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HUD Archives: News Releases

HUD No. 99-32
Further Information:For Release
In the Washington, DC area: 202/708-0685Thursday
Or contact your local HUD officeFebruary 4, 1999


Housing and Urban Development Secretary Andrew Cuomo today awarded $3 million in grants to protect families living in low-income housing in Vermont from the health hazards of lead-based paint.

The HUD funds will be used by the Vermont Housing and Conservation Board to address lead hazards in 300 units of low-income housing. The core elements of the program include: support for education, outreach and training; intervention in units with lead poisoned children; addressing lead hazards in home day care; increasing the stock of perpetually affordable lead-safe units; incorporating lead hazard reduction in housing rehabilitation programs; supporting proactive landlords and homeowners; and support for the Burlington enterprise community lead hazard reduction strategy.

Young children will benefit most from the grants, because the developing nervous systems of children under six are particularly vulnerable to damage from lead. In addition, the normal play activities of children can expose them to lead-based paint hazards, which can include lead-contaminated dust, soil and paint chips.

Exposure to lead can cause permanent damage to the nervous system and widespread health problems. Effects include reduced intelligence and attention span, hearing loss, stunted growth, reading and learning problems, and behavior difficulties.

"Children in Vermont and throughout our nation need and deserve our protection from lead poisoning," Cuomo said. "Our goal is to eliminate this terrible -- and totally preventable -- environmental hazard so that more children have the opportunity for healthy lives."

Cuomo announced the aid to Vermont in a telephone conference call today with Senator Patrick Leahy.

Cuomo is awarding a total of $56.3 million in grants this week to state and local governments, non-profit community groups, public relations firms and research organizations around the country for the following activities:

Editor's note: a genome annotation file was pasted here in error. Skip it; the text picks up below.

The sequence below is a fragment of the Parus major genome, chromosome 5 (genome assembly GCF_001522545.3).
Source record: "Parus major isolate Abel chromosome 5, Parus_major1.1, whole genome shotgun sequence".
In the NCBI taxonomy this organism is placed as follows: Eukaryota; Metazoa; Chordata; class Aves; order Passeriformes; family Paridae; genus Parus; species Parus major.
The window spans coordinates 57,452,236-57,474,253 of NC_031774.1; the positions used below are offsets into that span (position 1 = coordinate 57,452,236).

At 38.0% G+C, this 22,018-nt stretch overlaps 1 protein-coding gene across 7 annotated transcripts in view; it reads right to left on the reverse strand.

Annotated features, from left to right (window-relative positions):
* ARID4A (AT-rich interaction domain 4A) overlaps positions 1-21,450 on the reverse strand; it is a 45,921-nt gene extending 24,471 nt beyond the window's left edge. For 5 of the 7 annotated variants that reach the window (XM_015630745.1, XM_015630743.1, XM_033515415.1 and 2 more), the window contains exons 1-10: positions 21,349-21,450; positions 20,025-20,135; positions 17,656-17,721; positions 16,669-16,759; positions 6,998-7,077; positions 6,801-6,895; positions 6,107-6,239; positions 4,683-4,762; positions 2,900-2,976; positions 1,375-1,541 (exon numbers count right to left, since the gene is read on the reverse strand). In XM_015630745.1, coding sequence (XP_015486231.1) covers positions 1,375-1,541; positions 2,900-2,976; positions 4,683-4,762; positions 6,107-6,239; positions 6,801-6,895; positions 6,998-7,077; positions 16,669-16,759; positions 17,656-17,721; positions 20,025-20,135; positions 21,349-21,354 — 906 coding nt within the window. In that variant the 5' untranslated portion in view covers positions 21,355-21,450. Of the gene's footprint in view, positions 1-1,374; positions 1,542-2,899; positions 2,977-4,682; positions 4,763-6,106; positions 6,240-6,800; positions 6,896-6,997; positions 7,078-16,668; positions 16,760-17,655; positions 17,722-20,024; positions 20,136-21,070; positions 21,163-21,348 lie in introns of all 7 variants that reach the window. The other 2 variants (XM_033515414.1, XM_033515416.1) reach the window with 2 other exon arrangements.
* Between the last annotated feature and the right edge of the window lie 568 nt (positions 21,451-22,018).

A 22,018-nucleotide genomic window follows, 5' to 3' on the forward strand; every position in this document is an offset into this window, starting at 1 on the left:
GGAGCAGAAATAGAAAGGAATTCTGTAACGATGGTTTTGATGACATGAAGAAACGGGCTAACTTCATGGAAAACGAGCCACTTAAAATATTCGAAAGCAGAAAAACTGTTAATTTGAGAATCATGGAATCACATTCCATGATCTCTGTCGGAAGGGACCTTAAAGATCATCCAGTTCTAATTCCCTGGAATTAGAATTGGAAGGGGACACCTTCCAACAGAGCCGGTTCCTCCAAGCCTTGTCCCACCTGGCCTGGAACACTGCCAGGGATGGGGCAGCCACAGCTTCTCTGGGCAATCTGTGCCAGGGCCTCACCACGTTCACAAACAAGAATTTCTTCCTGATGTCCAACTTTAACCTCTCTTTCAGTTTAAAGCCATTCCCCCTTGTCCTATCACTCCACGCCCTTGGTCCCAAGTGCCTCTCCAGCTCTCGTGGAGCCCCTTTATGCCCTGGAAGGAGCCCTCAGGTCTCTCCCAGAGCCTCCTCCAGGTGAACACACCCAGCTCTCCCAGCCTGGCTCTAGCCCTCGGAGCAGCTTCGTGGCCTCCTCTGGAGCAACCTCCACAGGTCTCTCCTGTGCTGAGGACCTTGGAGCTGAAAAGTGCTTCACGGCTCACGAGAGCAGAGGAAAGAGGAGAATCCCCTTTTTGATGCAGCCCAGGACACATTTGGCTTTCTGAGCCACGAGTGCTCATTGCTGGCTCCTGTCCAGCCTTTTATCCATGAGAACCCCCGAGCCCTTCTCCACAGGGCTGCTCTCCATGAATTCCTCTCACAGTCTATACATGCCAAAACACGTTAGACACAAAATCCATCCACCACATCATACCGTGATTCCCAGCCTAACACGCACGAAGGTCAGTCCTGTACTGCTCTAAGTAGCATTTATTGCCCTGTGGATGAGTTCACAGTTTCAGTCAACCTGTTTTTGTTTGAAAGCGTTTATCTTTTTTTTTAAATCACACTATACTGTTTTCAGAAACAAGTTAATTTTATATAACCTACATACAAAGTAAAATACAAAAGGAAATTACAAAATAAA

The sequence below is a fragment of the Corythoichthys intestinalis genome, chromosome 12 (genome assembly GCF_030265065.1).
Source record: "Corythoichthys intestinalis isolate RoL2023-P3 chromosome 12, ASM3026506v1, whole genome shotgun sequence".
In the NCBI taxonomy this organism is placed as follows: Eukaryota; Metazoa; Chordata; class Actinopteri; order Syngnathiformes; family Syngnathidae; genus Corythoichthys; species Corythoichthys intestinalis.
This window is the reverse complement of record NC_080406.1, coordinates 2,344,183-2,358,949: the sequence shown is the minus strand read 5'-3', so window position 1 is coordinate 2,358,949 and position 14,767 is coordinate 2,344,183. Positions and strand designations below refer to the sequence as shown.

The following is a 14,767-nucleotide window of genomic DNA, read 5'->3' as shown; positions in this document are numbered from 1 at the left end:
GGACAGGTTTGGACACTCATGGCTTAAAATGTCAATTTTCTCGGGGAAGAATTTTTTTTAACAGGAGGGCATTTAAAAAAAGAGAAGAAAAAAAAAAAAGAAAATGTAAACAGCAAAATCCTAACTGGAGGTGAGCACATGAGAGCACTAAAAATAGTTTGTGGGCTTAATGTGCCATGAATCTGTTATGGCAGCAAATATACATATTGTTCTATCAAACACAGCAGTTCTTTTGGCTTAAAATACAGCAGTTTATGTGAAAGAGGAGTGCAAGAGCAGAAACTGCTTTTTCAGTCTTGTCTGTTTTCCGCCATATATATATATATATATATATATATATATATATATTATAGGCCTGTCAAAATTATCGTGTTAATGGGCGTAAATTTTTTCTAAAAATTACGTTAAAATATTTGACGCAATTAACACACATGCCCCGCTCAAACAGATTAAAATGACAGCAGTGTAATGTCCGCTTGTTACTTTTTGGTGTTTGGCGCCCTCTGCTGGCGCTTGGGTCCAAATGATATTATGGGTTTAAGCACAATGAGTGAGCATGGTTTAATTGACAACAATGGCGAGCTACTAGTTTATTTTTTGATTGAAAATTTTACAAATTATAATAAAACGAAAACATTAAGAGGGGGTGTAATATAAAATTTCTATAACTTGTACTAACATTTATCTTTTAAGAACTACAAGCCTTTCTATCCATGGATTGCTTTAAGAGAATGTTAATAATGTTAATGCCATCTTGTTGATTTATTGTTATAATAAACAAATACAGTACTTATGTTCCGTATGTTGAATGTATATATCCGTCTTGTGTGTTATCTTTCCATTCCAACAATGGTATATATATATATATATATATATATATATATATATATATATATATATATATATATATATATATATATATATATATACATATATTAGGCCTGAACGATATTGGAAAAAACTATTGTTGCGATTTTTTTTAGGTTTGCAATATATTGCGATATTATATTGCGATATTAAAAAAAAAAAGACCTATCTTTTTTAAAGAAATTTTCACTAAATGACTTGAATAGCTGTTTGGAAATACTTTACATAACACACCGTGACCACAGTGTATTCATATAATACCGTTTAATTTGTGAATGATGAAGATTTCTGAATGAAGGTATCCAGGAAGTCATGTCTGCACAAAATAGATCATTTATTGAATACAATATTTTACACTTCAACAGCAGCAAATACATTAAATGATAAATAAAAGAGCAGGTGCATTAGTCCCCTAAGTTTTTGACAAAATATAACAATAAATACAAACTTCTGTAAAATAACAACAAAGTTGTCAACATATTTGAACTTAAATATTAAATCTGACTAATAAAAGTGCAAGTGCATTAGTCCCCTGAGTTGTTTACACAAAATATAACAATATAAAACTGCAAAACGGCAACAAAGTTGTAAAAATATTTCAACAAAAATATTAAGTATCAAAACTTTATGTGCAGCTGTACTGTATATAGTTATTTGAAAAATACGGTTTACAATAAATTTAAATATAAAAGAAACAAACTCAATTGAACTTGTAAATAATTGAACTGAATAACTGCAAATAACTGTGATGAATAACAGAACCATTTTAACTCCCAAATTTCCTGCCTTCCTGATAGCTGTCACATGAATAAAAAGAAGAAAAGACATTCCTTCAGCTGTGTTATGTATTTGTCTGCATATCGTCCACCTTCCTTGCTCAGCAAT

• Lead hazard control programs in privately owned low-income housing -- $50 million
  • Scientific research on lead-based paint -- $3.2 million
  • Local lead hazard awareness campaigns -- $1.6 million
  • National lead hazard awareness campaign -- $1.5 million

Lead-based paint was banned from use in private homes in 1978 to protect people from the hazards of lead. However, many older houses and apartments still have lead-based paint.

The Clinton Administration launched The Campaign for a Lead-Safe America -- and its slogan, "Take the Lead Against Lead" -- in 1997 with an initial $50 million in HUD grants.

The effort has brought the following groups together to protect the nation's children from lead poisoning: HUD, the Environmental Protection Agency, the Centers for Disease Control, state and local governments, business and industry, and groups involved in environmental issues and public health, along with parents and community groups.

Cuomo announced a new life-saving initiative last year that is using TV commercials, newspaper ads, millions of brochures and a toll-free information line to help parents protect their children from potentially deadly hidden dangers in their homes. The dangers associated with lead-paint poisoning are featured in this "Healthy Homes" initiative.

In addition, HUD and EPA continue to jointly fund a toll-free phone line (1-800-424-LEAD) to give callers information in English and Spanish about lead hazards and disclosure requirements for people selling and renting homes. Information is also available on HUD's internet site at www.hud.gov

Content Archived: January 20, 2009

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